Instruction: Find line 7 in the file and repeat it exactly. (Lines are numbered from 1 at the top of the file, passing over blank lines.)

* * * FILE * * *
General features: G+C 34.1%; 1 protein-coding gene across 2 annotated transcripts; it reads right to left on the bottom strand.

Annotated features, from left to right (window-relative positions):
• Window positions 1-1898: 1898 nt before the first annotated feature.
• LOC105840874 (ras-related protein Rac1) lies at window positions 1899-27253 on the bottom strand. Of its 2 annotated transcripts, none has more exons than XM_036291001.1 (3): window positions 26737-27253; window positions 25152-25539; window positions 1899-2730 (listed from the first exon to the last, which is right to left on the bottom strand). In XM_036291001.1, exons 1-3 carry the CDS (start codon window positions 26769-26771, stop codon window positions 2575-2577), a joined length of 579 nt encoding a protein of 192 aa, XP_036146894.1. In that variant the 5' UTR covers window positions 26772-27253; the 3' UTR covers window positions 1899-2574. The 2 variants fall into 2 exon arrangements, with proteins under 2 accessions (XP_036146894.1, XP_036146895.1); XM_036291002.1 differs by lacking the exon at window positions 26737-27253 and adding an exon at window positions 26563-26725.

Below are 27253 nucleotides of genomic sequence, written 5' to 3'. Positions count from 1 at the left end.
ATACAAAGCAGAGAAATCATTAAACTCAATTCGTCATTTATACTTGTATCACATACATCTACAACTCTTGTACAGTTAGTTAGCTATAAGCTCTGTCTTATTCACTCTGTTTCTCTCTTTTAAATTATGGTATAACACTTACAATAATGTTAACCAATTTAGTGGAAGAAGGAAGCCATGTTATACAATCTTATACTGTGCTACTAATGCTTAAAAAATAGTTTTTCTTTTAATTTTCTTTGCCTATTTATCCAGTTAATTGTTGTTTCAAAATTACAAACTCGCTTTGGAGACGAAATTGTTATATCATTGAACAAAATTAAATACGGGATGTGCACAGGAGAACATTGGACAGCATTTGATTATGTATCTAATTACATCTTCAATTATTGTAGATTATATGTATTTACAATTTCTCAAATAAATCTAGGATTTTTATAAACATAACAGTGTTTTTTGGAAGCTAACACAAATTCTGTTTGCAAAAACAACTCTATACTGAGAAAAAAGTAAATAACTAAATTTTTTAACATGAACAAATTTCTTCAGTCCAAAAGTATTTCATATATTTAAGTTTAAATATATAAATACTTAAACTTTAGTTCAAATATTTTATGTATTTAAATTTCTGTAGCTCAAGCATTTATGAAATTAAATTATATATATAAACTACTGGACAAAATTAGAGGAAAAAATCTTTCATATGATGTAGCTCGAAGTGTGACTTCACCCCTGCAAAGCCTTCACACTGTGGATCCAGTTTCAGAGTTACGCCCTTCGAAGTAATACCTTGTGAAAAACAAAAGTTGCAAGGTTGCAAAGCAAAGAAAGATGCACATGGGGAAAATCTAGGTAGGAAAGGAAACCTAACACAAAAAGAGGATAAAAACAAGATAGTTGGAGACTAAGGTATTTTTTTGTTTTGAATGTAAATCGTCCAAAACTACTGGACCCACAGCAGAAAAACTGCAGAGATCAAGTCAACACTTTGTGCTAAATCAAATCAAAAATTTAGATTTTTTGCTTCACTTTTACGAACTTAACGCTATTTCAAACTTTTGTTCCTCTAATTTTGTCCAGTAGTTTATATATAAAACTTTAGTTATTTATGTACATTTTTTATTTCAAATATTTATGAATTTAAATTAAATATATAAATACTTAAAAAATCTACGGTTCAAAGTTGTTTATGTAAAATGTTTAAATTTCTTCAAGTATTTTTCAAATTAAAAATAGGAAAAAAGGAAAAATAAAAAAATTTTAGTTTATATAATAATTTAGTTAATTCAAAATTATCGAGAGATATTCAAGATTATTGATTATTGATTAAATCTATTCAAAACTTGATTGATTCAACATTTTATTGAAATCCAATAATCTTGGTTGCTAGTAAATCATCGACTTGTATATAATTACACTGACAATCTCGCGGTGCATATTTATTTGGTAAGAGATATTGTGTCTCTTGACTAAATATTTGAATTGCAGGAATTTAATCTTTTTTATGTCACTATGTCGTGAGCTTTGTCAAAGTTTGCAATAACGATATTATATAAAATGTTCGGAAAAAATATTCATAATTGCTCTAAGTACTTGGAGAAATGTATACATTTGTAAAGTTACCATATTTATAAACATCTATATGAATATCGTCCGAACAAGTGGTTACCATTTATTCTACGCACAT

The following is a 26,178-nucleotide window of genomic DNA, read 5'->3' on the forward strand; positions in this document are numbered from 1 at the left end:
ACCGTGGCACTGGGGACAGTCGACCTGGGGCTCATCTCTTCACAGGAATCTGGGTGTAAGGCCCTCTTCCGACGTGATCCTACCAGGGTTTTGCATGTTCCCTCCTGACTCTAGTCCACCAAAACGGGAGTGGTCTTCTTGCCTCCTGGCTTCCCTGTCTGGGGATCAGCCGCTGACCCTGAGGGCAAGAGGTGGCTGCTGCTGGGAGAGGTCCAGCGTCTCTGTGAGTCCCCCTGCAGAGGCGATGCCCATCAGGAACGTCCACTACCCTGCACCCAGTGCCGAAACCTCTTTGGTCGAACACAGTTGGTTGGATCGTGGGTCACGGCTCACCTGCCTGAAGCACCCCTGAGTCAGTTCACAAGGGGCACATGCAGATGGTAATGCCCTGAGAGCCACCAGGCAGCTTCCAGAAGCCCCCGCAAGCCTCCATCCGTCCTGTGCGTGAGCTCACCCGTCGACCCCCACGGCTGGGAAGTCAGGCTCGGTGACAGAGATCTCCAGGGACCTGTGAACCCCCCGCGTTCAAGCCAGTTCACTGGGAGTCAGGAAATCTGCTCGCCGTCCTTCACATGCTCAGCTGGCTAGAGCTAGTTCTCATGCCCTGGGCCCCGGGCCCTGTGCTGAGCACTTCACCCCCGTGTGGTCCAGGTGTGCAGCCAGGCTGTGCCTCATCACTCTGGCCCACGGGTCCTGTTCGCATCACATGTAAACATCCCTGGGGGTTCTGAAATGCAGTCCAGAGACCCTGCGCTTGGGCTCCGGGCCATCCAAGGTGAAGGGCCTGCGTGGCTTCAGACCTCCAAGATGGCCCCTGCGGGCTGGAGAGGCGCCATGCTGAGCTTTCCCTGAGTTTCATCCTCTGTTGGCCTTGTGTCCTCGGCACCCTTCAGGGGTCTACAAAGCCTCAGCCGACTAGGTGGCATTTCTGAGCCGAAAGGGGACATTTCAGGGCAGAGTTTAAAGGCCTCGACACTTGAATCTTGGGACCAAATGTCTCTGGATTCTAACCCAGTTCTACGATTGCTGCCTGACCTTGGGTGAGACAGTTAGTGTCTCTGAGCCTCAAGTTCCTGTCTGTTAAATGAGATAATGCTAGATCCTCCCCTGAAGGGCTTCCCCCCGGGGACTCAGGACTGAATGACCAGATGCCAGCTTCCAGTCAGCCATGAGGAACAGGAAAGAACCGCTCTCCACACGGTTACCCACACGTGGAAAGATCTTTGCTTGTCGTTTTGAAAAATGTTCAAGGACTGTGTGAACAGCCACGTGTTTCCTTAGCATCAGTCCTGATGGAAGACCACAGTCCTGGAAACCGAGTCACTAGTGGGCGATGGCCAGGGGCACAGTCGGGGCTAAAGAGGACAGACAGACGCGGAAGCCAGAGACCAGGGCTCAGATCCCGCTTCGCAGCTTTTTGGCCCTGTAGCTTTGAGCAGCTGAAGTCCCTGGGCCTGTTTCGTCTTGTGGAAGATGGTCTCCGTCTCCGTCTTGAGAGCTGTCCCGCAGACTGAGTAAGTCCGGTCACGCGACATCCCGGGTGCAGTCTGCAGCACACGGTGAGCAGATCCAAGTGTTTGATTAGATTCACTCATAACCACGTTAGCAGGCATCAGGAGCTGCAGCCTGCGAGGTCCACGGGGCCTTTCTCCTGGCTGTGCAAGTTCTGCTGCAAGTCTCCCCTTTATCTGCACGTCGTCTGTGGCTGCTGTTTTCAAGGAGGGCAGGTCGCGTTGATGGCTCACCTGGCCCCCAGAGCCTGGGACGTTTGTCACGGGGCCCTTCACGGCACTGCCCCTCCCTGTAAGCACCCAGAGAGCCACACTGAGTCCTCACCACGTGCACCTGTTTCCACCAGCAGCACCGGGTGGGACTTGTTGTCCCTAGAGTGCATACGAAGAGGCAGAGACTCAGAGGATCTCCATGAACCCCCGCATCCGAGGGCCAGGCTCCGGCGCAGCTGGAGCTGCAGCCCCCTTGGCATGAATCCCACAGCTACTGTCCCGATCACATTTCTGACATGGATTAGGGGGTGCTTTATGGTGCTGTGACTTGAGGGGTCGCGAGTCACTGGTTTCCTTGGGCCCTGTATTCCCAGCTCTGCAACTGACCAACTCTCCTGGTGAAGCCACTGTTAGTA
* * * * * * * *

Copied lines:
The following is a 26,178-nucleotide window of genomic DNA, read 5'->3' on the forward strand; positions in this document are numbered from 1 at the left end: